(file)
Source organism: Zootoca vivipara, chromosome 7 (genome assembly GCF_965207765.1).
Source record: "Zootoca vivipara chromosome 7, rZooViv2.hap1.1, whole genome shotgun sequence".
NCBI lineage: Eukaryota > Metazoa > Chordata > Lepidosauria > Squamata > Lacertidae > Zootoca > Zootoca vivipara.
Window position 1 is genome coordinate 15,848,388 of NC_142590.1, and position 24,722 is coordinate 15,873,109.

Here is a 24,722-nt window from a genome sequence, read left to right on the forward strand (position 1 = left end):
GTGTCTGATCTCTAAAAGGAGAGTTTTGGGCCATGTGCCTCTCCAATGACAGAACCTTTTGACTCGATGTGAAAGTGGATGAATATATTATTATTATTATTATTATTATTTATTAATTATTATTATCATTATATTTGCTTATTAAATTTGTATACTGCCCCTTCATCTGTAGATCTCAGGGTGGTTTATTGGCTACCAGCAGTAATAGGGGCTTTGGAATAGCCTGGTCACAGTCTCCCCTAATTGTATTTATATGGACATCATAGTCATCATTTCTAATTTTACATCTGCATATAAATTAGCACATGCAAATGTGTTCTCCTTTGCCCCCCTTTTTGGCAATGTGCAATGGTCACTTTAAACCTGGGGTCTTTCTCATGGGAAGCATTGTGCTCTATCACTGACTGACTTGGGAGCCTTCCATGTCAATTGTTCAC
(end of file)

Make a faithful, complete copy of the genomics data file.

Source organism: Zootoca vivipara, chromosome 7 (genome assembly GCF_965207765.1).
Source record: "Zootoca vivipara chromosome 7, rZooViv2.hap1.1, whole genome shotgun sequence".
NCBI lineage: Eukaryota > Metazoa > Chordata > Lepidosauria > Squamata > Lacertidae > Zootoca > Zootoca vivipara.
Window position 1 is genome coordinate 15,848,388 of NC_142590.1, and position 24,722 is coordinate 15,873,109.

Here is a 24,722-nt window from a genome sequence, read left to right on the forward strand (position 1 = left end):
GTGTCTGATCTCTAAAAGGAGAGTTTTGGGCCATGTGCCTCTCCAATGACAGAACCTTTTGACTCGATGTGAAAGTGGATGAATATATTATTATTATTATTATTATTATTTATTAATTATTATTATCATTATATTTGCTTATTAAATTTGTATACTGCCCCTTCATCTGTAGATCTCAGGGTGGTTTATTGGCTACCAGCAGTAATAGGGGCTTTGGAATAGCCTGGTCACAGTCTCCCCTAATTGTATTTATATGGACATCATAGTCATCATTTCTAATTTTACATCTGCATATAAATTAGCACATGCAAATGTGTTCTCCTTTGCCCCCCTTTTTGGCAATGTGCAATGGTCACTTTAAACCTGGGGTCTTTCTCATGGGAAGCATTGTGCTCTATCACTGACTGACTTGGGAGCCTTCCATGTCAATTGTTCAC